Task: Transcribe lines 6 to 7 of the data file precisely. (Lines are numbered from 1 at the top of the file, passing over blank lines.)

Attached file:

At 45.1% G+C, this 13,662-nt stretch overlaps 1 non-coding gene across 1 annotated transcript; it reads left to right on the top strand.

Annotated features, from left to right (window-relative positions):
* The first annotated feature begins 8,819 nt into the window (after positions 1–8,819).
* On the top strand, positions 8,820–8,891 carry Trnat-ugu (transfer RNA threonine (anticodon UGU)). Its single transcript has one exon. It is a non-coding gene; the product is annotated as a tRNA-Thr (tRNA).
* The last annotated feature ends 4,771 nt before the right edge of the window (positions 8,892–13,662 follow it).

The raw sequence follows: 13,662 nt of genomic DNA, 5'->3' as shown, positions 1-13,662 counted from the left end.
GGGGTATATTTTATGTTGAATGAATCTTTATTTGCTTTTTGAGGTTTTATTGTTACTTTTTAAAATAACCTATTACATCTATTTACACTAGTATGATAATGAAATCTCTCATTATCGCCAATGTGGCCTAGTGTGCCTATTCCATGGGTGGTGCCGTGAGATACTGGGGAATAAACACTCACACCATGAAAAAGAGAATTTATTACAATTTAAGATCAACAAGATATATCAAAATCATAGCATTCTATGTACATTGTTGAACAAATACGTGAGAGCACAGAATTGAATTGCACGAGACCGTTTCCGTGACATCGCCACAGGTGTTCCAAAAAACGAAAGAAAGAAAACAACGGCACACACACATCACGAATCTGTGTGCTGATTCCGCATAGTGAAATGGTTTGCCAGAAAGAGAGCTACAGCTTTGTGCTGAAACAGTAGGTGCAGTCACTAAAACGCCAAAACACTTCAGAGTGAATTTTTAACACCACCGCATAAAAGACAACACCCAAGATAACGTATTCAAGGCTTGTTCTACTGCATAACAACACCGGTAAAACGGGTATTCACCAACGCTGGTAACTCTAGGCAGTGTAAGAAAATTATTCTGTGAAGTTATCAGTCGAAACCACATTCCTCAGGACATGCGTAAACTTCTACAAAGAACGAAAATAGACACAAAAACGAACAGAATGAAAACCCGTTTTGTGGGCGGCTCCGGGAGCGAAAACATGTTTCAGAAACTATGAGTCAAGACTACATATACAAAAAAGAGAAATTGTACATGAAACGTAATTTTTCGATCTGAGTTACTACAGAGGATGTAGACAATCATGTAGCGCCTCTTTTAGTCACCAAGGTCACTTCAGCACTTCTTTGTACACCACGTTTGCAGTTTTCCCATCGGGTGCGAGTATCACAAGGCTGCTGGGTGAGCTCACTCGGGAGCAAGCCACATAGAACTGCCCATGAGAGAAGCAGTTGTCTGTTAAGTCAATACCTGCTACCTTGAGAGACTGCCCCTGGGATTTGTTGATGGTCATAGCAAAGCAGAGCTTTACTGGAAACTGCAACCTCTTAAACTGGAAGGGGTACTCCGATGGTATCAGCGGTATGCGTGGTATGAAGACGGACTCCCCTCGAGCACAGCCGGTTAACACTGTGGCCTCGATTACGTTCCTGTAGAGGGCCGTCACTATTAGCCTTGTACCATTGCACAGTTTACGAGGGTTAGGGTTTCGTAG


The raw sequence follows: 13,662 nt of genomic DNA, 5'->3' as shown, positions 1-13,662 counted from the left end.
GGGGTATATTTTATGTTGAATGAATCTTTATTTGCTTTTTGAGGTTTTATTGTTACTTTTTAAAATAACCTATTACATCTATTTACACTAGTATGATAATGAAATCTCTCATTATCGCCAATGTGGCCTAGTGTGCCTATTCCATGGGTGGTGCCGTGAGATACTGGGGAATAAACACTCACACCATGAAAAAGAGAATTTATTACAATTTAAGATCAACAAGATATATCAAAATCATAGCATTCTATGTACATTGTTGAACAAATACGTGAGAGCACAGAATTGAATTGCACGAGACCGTTTCCGTGACATCGCCACAGGTGTTCCAAAAAACGAAAGAAAGAAAACAACGGCACACACACATCACGAATCTGTGTGCTGATTCCGCATAGTGAAATGGTTTGCCAGAAAGAGAGCTACAGCTTTGTGCTGAAACAGTAGGTGCAGTCACTAAAACGCCAAAACACTTCAGAGTGAATTTTTAACACCACCGCATAAAAGACAACACCCAAGATAACGTATTCAAGGCTTGTTCTACTGCATAACAACACCGGTAAAACGGGTATTCACCAACGCTGGTAACTCTAGGCAGTGTAAGAAAATTATTCTGTGAAGTTATCAGTCGAAACCACATTCCTCAGGACATGCGTAAACTTCTACAAAGAACGAAAATAGACACAAAAACGAACAGAATGAAAACCCGTTTTGTGGGCGGCTCCGGGAGCGAAAACATGTTTCAGAAACTATGAGTCAAGACTACATATACAAAAAAGAGAAATTGTACATGAAACGTAATTTTTCGATCTGAGTTACTACAGAGGATGTAGACAATCATGTAGCGCCTCTTTTAGTCACCAAGGTCACTTCAGCACTTCTTTGTACACCACGTTTGCAGTTTTCCCATCGGGTGCGAGTATCACAAGGCTGCTGGGTGAGCTCACTCGGGAGCAAGCCACATAGAACTGCCCATGAGAGAAGCAGTTGTCTGTTAAGTCAATACCTGCTACCTTGAGAGACTGCCCCTGGGATTTGTTGATGGTCATAGCAAAGCAGAGCTTTACTGGAAACTGCAACCTCTTAAACTGGAAGGGGTACTCCGATGGTATCAGCGGTATGCGTGGTATGAAGACGGACTCCCCTCGAGCACAGCCGGTTAACACTGTGGCCTCGATTACGTTCCTGTAGAGGGCCGTCACTATTAGCCTTGTACCATTGCACAGTTTACGAGGGTTAGGGTTTCGTAG